Sunday, March 25, 2007

The Future of Synthetic/Online/3D Worlds

I had a "fika" (a chat over coffee or tea) with Rita Raley at Wayne's Coffee yesterday afternoon, and she was kind enough to discuss my dissertation with me. We talked about aspects that would be possible to explore with Second Life as a reference, and meandered into a discussion about where Second Life as a platform was heading. Both of us saw an increasingly seamless integration with the Internet and Web 2.0 features as a likely developement.

This is a development that has already begun and in my opinion the seamlessness is likely to increase, both because this is sought-after by many SL residents, but also because of the Linden Lab aim to become a major operating system as Joe Miller, Linden’s vice president, puts it in an Infoworld article: "a vehicle for social interactions, commerce, and entertainment that amounts to a new kind of 'operating system'" (Infoworld).

Interestingly enough I read Mark Wallace's blog entry Next Gen Web Integration in Virtual Worlds earlier today and it points in exactly the same direction. A similar, and perhaps broader discussion, was initiated by Bryan Alexander in his blogpost Towards Third Life.


Bryan's workshop blog said...

Nicely concise post, Mia, getting at this enormous issue.

I think you're right about the integration. I also think it'll take some serious time and work in order to happen.

Let me try a couple of responses. "Try," since I'm still working through this.

One: Web 2.0 succeeded in part because it was easier to do than other Web apps. Making a blog, editing a wiki page take a lot less time and technical skill than the full HTML-FTP-server arc required. Reading RSS saves users time in web reading right away, and forever. Getting users right into microcontent creation and sharing is the genius of Web 2.0.

The 3d web, Third Life, whatever is nowhere near this easy. There are still far too many barriers to cross for most users: hardware limitations, learning the interface (remember my story about arrow keys?), getting through initial socialization (I just heard yet another story about a college president looking at "most popular places"), dealing with search, etc. etc. - there are reasons why I see 20-35K people in-world. 2d3d worlds are more popular in part because they're just easier to get going: PenguinClub, Cyworld, Habbo, etc.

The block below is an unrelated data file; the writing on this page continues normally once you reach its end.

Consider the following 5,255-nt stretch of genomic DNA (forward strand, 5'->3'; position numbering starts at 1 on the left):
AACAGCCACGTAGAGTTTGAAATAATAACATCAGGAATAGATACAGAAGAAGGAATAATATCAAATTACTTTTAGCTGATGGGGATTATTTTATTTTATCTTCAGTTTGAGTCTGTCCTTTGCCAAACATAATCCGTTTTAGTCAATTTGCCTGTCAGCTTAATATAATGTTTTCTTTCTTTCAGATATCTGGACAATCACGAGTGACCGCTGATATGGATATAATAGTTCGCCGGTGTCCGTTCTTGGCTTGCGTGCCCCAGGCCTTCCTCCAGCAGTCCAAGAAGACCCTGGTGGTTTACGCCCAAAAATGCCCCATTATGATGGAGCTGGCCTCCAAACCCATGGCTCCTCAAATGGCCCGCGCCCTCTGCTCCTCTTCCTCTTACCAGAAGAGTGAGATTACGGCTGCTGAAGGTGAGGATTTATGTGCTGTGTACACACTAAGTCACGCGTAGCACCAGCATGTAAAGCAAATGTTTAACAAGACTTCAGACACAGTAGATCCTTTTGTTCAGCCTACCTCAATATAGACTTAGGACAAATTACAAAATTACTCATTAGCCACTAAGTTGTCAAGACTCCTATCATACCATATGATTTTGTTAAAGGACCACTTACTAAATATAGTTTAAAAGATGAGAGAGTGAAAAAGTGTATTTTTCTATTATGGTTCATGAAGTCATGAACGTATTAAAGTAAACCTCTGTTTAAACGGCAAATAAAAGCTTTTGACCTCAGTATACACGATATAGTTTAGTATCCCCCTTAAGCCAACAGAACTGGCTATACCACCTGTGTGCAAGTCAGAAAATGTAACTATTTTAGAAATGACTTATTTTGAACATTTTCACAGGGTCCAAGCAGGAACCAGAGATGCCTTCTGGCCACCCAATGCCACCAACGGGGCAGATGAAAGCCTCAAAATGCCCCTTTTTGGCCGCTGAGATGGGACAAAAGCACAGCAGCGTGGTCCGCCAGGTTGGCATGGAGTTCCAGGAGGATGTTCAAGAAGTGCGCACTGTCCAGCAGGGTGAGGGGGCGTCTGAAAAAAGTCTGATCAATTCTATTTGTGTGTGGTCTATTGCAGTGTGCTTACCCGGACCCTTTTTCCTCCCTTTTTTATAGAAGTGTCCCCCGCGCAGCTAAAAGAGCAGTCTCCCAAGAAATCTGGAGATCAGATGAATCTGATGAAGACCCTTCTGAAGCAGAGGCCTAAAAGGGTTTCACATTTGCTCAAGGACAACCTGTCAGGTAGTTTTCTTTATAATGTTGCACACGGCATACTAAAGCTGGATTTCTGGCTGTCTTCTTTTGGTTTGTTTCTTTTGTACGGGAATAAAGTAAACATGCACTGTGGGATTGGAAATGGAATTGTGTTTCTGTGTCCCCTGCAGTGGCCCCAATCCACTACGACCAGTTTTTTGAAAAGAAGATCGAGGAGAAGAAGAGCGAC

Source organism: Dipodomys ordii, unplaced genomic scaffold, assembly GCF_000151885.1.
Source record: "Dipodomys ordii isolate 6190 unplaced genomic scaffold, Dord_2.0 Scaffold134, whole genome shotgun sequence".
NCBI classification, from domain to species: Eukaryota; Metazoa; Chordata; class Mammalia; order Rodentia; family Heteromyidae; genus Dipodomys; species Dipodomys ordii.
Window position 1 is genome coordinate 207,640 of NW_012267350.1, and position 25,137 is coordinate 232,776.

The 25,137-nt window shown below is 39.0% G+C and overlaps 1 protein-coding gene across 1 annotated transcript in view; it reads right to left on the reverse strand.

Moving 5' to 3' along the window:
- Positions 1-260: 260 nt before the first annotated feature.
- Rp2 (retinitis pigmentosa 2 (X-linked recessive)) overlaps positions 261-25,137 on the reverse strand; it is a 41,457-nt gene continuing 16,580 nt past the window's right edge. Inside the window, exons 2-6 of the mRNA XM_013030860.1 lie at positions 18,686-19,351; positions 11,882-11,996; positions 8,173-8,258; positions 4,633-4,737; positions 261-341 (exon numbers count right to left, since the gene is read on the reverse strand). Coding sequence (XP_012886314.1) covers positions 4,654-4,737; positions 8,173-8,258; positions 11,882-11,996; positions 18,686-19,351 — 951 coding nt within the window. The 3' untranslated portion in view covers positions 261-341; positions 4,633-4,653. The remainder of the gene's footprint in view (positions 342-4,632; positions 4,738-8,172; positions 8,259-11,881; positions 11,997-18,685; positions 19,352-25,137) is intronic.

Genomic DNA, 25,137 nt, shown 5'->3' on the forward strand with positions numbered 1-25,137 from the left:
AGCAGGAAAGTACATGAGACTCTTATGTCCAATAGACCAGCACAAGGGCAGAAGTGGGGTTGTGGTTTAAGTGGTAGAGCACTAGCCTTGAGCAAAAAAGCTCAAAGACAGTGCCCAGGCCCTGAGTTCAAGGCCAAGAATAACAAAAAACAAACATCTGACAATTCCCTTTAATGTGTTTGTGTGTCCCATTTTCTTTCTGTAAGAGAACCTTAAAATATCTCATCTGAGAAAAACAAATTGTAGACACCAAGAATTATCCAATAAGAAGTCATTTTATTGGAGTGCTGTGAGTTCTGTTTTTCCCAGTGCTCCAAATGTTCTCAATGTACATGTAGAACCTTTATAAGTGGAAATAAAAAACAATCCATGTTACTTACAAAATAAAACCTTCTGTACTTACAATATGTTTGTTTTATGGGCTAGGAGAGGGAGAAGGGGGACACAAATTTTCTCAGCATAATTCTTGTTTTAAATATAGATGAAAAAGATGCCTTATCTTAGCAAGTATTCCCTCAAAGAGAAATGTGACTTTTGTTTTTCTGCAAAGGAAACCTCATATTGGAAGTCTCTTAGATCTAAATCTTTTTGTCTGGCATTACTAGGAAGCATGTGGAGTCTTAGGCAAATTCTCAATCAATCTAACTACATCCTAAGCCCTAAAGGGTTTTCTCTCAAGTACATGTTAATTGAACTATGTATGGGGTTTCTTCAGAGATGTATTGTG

Two: device convergence might still happen, but it largely hasn't. We were expecting a few multi-purpose devices, and I use this laptop like it, and most of the world uses mobile phones for three things, but the general computing experience has divergent devices.

Similarly, web 2.0 apps are divergent. I don't watch movies in a wiki. I don't blog from Twitter. I comment on one from another, but only because of the necessary break between them.

Experiencing Web 2.0 in a MUVE is then a process of reintermediation. It forces me to add layers of complexity and dependence - that's going to be a barrier for many people. Convenience is critical.

Now, people will do this work of intermediation once they see benefits. There has to be, say, a use of emotional bandwidth in reading RSS feeds, or there's not going to be a big desire to check Bloglines from my avatar. Or we need the Web 2.0 features affecting a world, like being able to write on a wiki which is someone's house's wall.

So, three: this will take time. Time for hardware to grow (I wish I'd recorded the bitter laughter I heard yesterday from IT managers, when I mentioned SL's demands and the university laptop replacement cycle). Time for apps to grow. Time for the user base to grow.

Or, four: seeing actual Web 3.0, not out of browser, but in-browser. 2d3d worlds like Penguin Club. Those are a lot easier to use, quite popular worldwide, and probably easier to Web 2.0-ize.

Me? I'm hoping for #3. I'm a child of the 1980s. :)

Mia said...

Thank you very much for your long and very interesting comment, Bryan.

Yes, I definitely think you're right. There are a lot of things that need to "happen" before Second Life actually works as an "operating system" or usable platform on a more general scale.

Hardware issues are admittedly an obstacle for many people, knowledge another (scripting isn't something that a majority of residents in SL do on a daily basis, but probably a necessity at this point to be able to integrate a number of the current web 2.0 features = not convenient) but it's also something that actually can be addressed, preferably by making the interface more accessible.

Somehow, as a fellow child of the 80s, I agree with you in hoping that your alternative three will gain ground. 2d3d worlds are of course interesting, but what I'm interested in doing (building, designing and then use what I've created) is not possible in such a world, at least not at this point in time. But of course the needs look different for different people.